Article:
Scuba Diving in Illinois


December 06, 2018

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When you think “Illinois,” you might not immediately think “scuba diving.” After all, the nearest coastline is at least 500 miles away.

And yet, you’ll find scuba diving aplenty in Illinois, thanks to our lakes, flooded quarries and some clever and enterprising locals. Not only that, you might just find some of the most interesting dives to be had in this part of the world...

Mermet Springs

MermetSprings_6967Looking on the waters of Mermet Springs from the surface, you might not see anything out of the ordinary. But beneath the surface, it’s a whole different story.

Mermet Springs is like an amusement park for scuba divers. Diving in its spring-fed waters you can explore a railroad car, submarine, Ford pickup truck, two Cessna aircraft, an ambulance, a firetruck, cabin cruiser, motorcycle, semi-truck and finally, a “petting zoo” of cement animals. It’s probably the only opportunity you’ll ever have to encounter these underwater.

And yet, that’s not even the most impressive attraction. There’s also a Boeing 727 fuselage, hollowed out for easy exploration. The wreck was originally used filming the movie U.S. Marshals 12 miles away near Bay City.

Besides the artificial attractions, you’ll also spot a wide variety of friendly fish species, including bluegill, catfish, American paddlefish and maybe, just maybe, a freshwater jellyfish.

Mermet Springs provides a full range of quality rental equipment. And if you’re new to scuba or just want to upskill, they offer a wide range of diving training options, too.

Haigh Quarry

Haigh Quarry 6If you visited Haigh Quarry 40 years ago, you would have been faced with a very different sight. Where now there’s beautiful spring-fed waters, then there was an abandoned limestone quarry.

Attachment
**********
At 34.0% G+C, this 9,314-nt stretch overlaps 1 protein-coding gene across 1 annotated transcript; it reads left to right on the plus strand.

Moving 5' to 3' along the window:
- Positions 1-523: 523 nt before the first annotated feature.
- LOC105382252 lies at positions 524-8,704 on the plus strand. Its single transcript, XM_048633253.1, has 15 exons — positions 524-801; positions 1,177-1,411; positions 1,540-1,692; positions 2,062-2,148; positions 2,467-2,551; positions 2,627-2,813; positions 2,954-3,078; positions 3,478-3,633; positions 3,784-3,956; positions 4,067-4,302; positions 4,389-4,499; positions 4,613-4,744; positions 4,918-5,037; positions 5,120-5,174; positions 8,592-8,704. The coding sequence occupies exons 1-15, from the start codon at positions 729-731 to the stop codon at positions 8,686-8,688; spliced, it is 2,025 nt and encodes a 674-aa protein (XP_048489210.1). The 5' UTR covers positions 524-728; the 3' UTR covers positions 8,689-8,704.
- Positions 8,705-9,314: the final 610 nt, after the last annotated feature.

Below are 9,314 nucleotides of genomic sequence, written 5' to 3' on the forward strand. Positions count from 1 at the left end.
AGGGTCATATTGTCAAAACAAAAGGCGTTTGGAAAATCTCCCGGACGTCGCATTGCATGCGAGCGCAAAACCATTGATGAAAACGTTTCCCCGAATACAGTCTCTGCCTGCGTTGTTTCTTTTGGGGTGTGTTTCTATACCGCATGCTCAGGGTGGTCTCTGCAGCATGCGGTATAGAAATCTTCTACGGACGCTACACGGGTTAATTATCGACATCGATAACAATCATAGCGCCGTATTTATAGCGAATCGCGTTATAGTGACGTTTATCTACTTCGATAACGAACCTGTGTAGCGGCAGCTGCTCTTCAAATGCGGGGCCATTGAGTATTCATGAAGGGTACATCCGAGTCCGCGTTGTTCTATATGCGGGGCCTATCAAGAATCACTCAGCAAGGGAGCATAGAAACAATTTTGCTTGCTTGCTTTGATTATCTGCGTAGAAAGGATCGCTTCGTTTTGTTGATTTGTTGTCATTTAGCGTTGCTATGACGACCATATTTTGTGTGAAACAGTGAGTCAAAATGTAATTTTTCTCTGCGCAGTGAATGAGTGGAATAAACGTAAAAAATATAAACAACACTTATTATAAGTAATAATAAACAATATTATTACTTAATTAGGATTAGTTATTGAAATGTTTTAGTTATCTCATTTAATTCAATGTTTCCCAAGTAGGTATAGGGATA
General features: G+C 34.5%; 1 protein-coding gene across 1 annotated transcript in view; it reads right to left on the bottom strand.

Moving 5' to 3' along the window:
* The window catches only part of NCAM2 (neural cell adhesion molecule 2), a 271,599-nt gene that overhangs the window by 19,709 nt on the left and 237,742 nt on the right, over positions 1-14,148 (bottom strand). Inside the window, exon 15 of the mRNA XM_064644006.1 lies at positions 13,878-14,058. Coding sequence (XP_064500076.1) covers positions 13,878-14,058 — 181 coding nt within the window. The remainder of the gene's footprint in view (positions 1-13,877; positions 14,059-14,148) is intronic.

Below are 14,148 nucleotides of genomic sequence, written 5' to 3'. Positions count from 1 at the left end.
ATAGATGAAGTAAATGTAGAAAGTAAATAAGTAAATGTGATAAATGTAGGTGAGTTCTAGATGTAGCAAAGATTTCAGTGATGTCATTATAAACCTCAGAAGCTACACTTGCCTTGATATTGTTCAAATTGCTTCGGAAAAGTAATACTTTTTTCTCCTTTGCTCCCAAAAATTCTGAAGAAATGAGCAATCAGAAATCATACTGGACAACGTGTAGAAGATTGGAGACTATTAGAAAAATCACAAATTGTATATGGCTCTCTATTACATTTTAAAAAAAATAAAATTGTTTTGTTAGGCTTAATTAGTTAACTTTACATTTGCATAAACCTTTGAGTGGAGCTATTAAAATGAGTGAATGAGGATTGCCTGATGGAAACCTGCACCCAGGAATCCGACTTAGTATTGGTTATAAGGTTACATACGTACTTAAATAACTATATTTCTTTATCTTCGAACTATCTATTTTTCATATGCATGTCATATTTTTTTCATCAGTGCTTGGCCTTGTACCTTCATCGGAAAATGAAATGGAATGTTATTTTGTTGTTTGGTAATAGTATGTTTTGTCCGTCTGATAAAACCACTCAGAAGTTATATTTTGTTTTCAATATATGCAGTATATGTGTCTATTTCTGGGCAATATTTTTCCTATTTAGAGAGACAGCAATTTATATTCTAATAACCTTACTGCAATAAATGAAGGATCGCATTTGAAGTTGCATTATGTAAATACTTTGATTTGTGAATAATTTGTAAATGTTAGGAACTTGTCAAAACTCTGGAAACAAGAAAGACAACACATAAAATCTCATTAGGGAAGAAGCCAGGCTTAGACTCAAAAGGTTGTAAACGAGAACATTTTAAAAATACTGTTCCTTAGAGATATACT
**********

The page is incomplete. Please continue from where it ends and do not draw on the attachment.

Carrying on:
But once local Jim Haigh bought the land and shut off the water pumps, it started on the road to what it is today: one of the country’s best dive locations. There aren’t boats or fisherpeople; just you and the water.

Well you, the water, and a few hidden attractions. Like Mermet Springs, beneath Haigh Quarry’s waters you’ll find some exciting novelties to explore. There’s a rock crusher (a nod to that quarry heritage), a step van, a cabin cruiser, an amphibious supply vehicle, a 2.5-ton military dump truck, a collection of tricycles and a 1962 fire truck.

There’s also one feature you’re unlikely to find at any other dive site. It’s the artifact park, an area with submerged artifacts intended to help divers learn underwater archaeology. There’s an accompanying program taught by a Chicago-area dive store. And if you want to learn more general dive skills, that’s no trouble: there’s certification, specialty and professional classes available.

Pearl Lake

Beautiful Pearl Lake. It’s a recreational paradise, with a golden beach, swimming lagoon, camping area, and yes, tremendous diving in its crystalline waters.

The diving isn’t just an afterthought. While the diving area is handy to all the other recreational features of the area, it’s also kept separate, so you’re not competing with swimmers and people fishing. Like Mermet and Haigh, it’s also got a lot to keep you interested underwater. Diving down you’ll find a Beechcraft twin-engine airplane, a full-size school bus, a 45-foot long Great Lakes fishing tug, gargoyles and aliens and lots more – even a 33-foot yellow submarine!

You’ll encounter a healthy range of aquatic life down there, including rainbow trout, perch, walleye, bass, bluegills and maybe even a giant catfish.

Lake Michigan

Illinois’ most famous body of water harbors some spectacular diving opportunities. Within its vast waters you’ll come across some of the most interesting and complete shipwrecks you’re likely to find. Because it’s cold freshwater, the wrecks don’t degrade as they might in the salty ocean.

Highlights include:

  • The Wells Burt, a 201-foot schooner that sank in 1883 about three miles out from Evanston. It was rediscovered, intact, in 1988, under 40 feet of water.
  • The Straits of Mackinac, a car ferry which was intentionally sunk in 2003 for the benefit of divers. The 80-foot vessel rests about 10 miles northeast of Navy Pier.
  • The Rotarian, which was also sunk intentionally, but back in 1937. This paddle steamer, which served as a restaurant during prohibition, sits about 84 feet down.

These are only a few of the hundreds of wrecks in Lake Michigan. The best way to explore them is to get in touch with a local charter company who can take you out to the precise spots. But it’s not for the inexperienced – diving is fun, but exploring wrecks in open water has many risks! Enjoy, but be careful, and go with a guide.


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